The warring factions in the Anglican Church have finally found something to “agree” on — the church is not split! But this “agreement” is as shallow as an upturned saucer.
Just days after bishops and other leaders representing half the worldwide Anglican membership issued a declaration setting up a separate council of archbishops, a separate statement of theology, and gave the green light to crossing parish and diocesan borders, the denials that this does not mean a split in all but name simply lacks credibility.
And it lacks credibility because both the conservative faction and the liberal faction have a vested interest in avoiding a formal split even though the division between the two factions has never been greater than it is today.
Even though Sydney’s Archbishop, Peter Jensen, is one of the driving forces behind the new conservative movement he has been at pains to deny that it represents a split. Why?
It has everything to do with money and property – and nothing to do with theology or principle.
If Sydney, or any other diocese, broke away from the Anglican Church it would risk losing its multi- billion dollar property holdings and other assets. Sydney is easily Australia’s largest, and wealthiest, diocese and it is not going to put its assets at risk.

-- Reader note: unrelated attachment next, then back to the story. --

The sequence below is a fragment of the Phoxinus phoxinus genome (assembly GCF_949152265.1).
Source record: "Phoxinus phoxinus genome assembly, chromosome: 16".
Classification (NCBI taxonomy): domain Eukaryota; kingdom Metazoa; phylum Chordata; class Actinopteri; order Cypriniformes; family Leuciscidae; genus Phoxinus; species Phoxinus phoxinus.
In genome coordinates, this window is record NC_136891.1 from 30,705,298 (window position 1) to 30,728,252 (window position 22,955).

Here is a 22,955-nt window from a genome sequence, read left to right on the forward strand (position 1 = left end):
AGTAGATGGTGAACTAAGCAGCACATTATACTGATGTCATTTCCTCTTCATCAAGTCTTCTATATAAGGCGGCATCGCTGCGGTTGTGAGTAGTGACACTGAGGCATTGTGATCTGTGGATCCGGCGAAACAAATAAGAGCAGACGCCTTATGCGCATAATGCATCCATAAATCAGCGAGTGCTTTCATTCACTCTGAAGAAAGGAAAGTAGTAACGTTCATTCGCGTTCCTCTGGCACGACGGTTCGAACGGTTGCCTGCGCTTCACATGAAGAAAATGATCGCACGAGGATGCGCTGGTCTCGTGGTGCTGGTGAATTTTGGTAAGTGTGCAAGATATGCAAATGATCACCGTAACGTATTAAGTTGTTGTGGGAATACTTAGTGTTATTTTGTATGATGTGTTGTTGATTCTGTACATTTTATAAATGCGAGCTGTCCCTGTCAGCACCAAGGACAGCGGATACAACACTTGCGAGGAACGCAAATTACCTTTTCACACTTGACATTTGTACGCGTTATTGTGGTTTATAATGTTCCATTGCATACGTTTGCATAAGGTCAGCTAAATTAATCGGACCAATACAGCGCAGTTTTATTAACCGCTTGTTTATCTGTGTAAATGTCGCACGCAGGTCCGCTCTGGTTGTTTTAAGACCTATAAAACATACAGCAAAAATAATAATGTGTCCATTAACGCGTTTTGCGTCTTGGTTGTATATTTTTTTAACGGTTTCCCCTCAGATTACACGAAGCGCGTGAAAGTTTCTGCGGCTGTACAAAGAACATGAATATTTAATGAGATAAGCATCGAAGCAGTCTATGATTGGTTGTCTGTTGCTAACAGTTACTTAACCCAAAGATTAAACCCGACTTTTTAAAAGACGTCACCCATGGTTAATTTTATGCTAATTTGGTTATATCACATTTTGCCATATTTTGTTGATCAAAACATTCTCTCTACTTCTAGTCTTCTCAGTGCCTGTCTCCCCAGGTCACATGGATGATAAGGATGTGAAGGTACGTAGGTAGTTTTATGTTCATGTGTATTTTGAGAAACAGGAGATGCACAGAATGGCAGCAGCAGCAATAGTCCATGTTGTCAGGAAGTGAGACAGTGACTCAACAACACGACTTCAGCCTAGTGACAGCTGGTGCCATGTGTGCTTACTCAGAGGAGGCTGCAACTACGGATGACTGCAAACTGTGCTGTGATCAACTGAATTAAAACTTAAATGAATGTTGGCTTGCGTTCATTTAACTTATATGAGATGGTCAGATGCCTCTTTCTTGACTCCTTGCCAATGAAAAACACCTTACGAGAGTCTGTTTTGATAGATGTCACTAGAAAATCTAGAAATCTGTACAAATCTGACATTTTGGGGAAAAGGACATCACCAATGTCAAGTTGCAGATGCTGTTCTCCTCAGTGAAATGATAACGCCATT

In the USA when parishes have broken away from dioceses over the same “moral” now dividing the worldwide church, costly court action over assets has followed.
Peter Jensen is not going to make that mistake. So he, and Bishops principally from Africa, who in total represent around 35 million Anglicans, have simply set up an alternate – and potentially very powerful – structure that will largely ignore the Archbishop of Canterbury, and other leaders such as the Australian Anglican Primate, Phillip Aspinall.
On the other hand the liberal or moderate wing, which includes a majority of dioceses and parishes in Australia, is powerless to do anything about the new structure (Anglican dioceses are self governing) and is probably comfortable with that position.
To try and force the Sydney led movement out of the church would cause divisions within the moderate, mainstream dioceses. In most a reasonable number of parishes, and clergy, are sympathetic with the objectives the Sydney grouping is pushing. If Sydney was forced out they would be under pressure to follow.
And if anyone doubts that the moderate faction is going to do absolutely nothing have a look at the response from the nominal “leader” of the church in Australia, Dr Phillip Aspinall – it won’t take long!
When asked about the issue yesterday, today’s Sydney Morning Herald reports that Dr Aspinall declined to comment! I rest my case.